Nimmian watched his hand take the knife from Flat Face’s own palm. Flat Face gave a slight nod, turned and walked after the others.

Nimmian stared at the knife in his hands. It was not flint as he thought previously at all. It was obsidian, the rare material that came from the west. The tribe had not seen a fresh supply of obsidian ever since Flat Face had closed down the trade with the neighboring tribes. It was ironic to think that Flat Face would possess the last blade in the tribe.

“What are you waiting for?”

Startled, Nimmian looked up. Niomir was looking at him through mated strands of hair. He was smeared with mud and his own blood but there was still resolve in his eyes. Nimmian stared at him.

“Cut me loose and let’s get going,” Niomir said.

“Go where?”

“To Isurion’s tribe, where else.” Niomir winced and spat out blood. “I’ve seen the boundary when I dragged the boar. If we move quickly, we can be across before they realize we’re gone.”

Nimmian stared in disbelief. The idea seemed so preposterous, so outrageous, and yet his brother believed it possible. “There are eight territories between us and Isurion’s, all full of tribesmen who will not take kindly to trespassers and poachers,” Nimian said. “If we are caught…”

“Then we better not get caught.”

“You can’t run in your state,” Nimmian said, his voice on the verge of breaking. “You can’t even walk right now. We will be caught.”

“Cut me loose and we shall see which one of us they catch first.” Niomir grinned at him through bloodied teeth as if he hoped his brother would take it as a challenge. But those words struck a different chord in Nimmian’s mind.

For countless seasons, he’d been forced to stand in the background as his proud and skilled brother performed the feats of a true huntsman with little to no effort. Nimmian himself could not muster a single good throw. No matter how hard he would try or how lucky he would get, his brother would just smile and perform the same feat with a hundred times greater ability and a hundred times less effort.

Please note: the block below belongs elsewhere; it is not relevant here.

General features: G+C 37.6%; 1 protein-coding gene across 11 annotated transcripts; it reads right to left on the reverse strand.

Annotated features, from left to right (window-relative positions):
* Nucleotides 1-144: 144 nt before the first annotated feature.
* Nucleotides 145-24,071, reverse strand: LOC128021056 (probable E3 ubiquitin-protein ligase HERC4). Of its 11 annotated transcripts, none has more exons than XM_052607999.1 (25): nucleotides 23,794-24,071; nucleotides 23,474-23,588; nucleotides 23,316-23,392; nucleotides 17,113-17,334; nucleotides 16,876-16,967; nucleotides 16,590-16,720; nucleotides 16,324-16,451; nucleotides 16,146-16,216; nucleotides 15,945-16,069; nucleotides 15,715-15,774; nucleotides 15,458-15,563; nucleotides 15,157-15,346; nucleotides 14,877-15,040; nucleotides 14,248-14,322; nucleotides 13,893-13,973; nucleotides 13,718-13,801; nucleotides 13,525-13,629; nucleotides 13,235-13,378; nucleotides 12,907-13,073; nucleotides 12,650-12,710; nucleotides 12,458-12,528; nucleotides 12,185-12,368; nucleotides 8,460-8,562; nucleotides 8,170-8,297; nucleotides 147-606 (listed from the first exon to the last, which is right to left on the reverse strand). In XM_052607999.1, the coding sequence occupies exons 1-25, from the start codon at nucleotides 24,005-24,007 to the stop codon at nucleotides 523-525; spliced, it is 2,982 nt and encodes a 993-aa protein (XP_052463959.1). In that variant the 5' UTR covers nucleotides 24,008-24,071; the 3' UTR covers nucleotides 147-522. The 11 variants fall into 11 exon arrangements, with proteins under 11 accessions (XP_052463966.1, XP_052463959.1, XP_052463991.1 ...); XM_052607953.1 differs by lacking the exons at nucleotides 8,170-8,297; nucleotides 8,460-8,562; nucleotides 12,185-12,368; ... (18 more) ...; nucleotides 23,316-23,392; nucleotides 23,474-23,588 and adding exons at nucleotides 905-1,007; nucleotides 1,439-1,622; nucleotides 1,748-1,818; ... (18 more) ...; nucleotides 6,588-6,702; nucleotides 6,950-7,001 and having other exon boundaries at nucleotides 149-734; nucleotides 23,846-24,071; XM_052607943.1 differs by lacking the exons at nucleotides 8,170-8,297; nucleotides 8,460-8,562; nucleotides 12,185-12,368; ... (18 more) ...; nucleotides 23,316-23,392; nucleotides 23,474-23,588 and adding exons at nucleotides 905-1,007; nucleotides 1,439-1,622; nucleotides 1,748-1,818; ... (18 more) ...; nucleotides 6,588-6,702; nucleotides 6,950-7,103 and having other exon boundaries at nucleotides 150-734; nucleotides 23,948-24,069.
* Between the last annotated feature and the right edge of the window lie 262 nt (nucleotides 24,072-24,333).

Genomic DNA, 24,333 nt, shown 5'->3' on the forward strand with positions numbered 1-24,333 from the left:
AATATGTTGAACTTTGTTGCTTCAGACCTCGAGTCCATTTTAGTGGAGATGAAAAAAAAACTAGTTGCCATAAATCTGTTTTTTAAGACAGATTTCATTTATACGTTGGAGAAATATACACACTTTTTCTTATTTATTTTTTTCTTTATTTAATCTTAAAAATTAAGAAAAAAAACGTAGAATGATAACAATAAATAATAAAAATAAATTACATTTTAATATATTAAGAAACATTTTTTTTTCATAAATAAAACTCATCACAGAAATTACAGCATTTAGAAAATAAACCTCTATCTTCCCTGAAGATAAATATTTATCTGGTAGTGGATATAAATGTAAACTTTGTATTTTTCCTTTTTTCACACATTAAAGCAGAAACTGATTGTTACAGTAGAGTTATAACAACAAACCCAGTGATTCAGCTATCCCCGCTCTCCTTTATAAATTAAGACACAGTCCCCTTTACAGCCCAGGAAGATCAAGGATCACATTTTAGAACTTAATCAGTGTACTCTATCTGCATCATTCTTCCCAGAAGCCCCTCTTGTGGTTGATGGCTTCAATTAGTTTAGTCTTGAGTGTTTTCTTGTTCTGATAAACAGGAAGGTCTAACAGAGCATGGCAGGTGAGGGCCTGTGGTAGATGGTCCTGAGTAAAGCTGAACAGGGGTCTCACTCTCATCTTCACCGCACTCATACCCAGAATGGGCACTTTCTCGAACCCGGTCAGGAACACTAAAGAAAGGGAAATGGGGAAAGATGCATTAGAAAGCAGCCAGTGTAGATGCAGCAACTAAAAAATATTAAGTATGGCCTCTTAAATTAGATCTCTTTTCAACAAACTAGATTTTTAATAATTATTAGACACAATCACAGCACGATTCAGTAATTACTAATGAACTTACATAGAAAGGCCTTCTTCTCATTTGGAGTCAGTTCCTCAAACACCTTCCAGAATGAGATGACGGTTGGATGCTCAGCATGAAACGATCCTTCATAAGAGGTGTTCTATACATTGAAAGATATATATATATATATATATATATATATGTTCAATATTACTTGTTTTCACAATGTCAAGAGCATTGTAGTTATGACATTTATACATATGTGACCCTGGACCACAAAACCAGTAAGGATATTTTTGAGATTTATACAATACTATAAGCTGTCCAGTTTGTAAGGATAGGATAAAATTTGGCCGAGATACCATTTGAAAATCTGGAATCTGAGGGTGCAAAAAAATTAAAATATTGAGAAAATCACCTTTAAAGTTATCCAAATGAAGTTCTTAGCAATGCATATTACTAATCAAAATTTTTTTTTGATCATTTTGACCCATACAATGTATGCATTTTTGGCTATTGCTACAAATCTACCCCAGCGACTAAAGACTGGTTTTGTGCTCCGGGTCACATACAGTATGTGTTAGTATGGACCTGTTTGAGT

Every night he’d gone asleep with the same thought: How can I possibly be his brother? How can someone of such power, grace and skill be of the same mother and father as myself? I am a trinket of the spirits, being played and discarded at their whim.

But now, I’m the one with the power. When I had betrayed him, it wasn’t power, it was trickery. But now I have a knife in my hand and he is tied to a tree. This time, I decide how this ends.

The feeling of power was delicious, even though on some level he knew the taste was poisonous. Pale-faced and fast-breathing, he stepped behind Niomir and the tree he was tied to. He grabbed the leather strip that bound his brother’s hands and brought the blade down.

And Niomir screamed.